Setting Up Young Children for Safe Online Learning
By Samantha Cleaver
When Monica McMahon, mom of a kindergartener in Charlotte, N.C., realized that school was going to be at home through mid-May because of COVID-19, she quickly updated her son’s device with education programs.
McMahon looked for apps that were more education than game, and that had the Common Sense Media seal of approval.
With more than 55.1 million children at home as schools nationwide are closed, McMahon and many other parents are quickly looking for online programs that will educate and engage their young children while in-person instruction is paused and, often, while parents must work.
Creating an online account for your child is easy enough. Enter your email, password, and click through the privacy and user policies.
With kids home because of coronavirus closings, now is the time to check and set privacy settings on apps that your child will be using and choose apps that keep privacy in mind.
Data Your Child Produces
McMahon worried about the type of experience that her 6-year-old son would have on the programs she downloaded. It’s important to fret about the data that’s being sent back to apps as well.
“Don’t just worry about what the child is consuming,” said Denise Tayloe, CEO and founder of Privo, which provides privacy compliance and consent solutions for companies, “but the data they are producing.”
As your child works through a program, the company may collect persistent identifier information, such as a number that’s linked to your computer or devices and serial numbers.
Each identifier can give a picture of what the users are doing over time: when the app was opened, which buttons your child clicked and when, and how they progressed through the app.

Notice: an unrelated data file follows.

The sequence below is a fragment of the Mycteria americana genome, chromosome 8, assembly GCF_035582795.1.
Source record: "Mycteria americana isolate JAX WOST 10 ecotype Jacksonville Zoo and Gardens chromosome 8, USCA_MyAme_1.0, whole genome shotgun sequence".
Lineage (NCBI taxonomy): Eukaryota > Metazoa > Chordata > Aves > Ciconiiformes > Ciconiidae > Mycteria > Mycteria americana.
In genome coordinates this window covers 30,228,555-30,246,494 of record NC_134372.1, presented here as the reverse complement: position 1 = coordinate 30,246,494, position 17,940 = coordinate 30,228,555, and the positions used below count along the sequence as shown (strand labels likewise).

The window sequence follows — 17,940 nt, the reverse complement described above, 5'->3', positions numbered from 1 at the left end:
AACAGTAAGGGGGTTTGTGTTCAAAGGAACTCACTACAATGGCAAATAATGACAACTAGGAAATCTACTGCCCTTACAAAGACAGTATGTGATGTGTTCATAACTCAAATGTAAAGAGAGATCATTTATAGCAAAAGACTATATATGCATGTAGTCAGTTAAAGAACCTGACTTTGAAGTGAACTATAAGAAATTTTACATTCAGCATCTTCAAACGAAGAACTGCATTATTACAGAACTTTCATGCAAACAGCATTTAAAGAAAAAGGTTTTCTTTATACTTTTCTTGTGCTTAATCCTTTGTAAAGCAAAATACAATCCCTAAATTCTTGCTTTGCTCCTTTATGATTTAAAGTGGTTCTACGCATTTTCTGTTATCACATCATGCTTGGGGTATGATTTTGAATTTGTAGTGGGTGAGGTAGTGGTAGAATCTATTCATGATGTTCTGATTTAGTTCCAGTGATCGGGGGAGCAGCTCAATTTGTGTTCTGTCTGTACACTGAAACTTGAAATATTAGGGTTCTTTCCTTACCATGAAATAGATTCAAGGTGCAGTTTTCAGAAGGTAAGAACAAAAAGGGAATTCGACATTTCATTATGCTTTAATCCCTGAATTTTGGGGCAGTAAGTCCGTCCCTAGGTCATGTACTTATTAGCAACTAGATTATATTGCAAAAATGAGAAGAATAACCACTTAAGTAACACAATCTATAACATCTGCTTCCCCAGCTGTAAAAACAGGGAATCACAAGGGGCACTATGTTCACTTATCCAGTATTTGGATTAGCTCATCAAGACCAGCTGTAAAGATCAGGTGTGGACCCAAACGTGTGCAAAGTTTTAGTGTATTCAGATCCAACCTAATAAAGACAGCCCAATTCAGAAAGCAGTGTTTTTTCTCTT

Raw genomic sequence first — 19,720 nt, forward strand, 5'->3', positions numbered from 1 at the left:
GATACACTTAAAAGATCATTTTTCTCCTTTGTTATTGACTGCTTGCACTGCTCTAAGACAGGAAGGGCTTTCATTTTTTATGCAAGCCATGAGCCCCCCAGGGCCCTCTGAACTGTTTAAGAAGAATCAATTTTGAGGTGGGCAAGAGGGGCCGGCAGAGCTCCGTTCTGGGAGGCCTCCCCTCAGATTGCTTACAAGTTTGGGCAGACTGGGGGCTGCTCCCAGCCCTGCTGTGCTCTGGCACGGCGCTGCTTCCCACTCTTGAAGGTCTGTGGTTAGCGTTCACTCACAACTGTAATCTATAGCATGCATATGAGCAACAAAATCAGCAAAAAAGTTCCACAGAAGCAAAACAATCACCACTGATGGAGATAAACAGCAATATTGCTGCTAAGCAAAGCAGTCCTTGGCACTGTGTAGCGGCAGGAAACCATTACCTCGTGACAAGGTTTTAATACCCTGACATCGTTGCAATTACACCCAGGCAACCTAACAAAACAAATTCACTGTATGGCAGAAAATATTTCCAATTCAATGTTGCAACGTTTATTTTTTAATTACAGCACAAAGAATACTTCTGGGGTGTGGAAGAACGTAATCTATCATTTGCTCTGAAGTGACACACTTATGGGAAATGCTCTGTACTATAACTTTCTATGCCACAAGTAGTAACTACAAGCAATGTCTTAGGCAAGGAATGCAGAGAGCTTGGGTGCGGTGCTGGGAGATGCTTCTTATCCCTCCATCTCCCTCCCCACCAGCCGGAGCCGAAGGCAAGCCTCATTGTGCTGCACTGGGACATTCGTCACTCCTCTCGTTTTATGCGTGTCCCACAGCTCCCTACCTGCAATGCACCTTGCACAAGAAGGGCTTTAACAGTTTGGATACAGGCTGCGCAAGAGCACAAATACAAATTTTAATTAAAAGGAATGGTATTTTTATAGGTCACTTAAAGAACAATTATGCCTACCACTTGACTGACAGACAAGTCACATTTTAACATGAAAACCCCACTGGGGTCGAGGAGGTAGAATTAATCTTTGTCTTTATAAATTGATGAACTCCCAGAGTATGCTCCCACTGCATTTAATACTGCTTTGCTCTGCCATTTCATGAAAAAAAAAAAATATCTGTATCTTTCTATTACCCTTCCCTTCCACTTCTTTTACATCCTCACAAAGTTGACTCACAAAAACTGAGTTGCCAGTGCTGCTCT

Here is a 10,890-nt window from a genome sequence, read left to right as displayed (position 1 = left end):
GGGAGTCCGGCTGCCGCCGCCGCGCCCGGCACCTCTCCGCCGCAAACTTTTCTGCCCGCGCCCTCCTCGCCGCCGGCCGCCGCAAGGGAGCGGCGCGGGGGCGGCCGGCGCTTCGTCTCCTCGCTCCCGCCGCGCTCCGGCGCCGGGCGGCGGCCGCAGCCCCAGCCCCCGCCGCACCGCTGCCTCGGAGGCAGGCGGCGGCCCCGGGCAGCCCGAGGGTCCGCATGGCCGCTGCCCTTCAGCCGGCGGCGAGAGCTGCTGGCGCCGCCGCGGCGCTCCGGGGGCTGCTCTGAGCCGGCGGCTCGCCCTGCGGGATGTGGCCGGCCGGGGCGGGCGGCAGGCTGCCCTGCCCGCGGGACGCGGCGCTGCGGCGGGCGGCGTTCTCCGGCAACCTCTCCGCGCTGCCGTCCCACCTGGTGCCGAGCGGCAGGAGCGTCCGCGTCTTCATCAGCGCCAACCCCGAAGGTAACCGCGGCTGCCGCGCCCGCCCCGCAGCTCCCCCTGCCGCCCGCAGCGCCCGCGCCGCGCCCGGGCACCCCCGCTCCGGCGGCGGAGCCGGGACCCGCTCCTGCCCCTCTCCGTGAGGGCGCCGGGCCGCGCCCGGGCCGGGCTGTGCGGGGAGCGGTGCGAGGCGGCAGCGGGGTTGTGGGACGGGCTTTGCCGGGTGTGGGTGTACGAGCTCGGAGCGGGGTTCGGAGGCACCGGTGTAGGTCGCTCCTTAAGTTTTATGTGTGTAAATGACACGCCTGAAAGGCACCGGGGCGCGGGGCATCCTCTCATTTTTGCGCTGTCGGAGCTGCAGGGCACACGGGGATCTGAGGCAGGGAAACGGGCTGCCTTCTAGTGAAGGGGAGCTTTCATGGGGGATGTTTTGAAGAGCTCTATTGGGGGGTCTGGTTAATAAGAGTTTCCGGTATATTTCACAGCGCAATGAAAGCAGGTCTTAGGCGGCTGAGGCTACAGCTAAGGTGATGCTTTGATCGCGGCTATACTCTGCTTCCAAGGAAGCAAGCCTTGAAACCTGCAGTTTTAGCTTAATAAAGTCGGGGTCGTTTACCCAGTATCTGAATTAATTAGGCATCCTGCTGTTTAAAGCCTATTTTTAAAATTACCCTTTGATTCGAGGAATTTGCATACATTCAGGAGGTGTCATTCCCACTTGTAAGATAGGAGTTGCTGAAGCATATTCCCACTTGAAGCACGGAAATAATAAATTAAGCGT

From this data, a picture of how your child on the app can be recreated.
It’s, essentially, “a dossier of perceived interests that can be circulated to advertisers,” said Serge Egelman, director of usable security and privacy with the International Computer Science Institute at the University of California at Berkeley.
Over time, companies collect this information to help drive advertising.
Signing Up Safely
Educational platforms aimed at young children don’t collect much data, Privo’s Tayloe told Digital Privacy News.
While the U.S. Children’s Online Privacy Protection Act prohibits collecting and using information from products that target children under age 13, adherence to that law is not consistent.
Egelman and his team at UC-Berkeley, found, for instance, that more than half of children’s apps violated online privacy protection laws in some way.
Here’s how to ensure the apps your child uses are safe:
Look for what information companies say they collect. “A lot of platforms collect information that’s not needed to perform the service,” Bleyleben told Digital Privacy News.
For example, programs may collect what seems like innocuous data, like contact information. But, says Amelia Vance, Director of Youth and Education Privacy Project at the Future of Privacy Forum, this may be shared widely, and is sensitive information.
Samantha Cleaver is an education writer in Charlotte, N.C.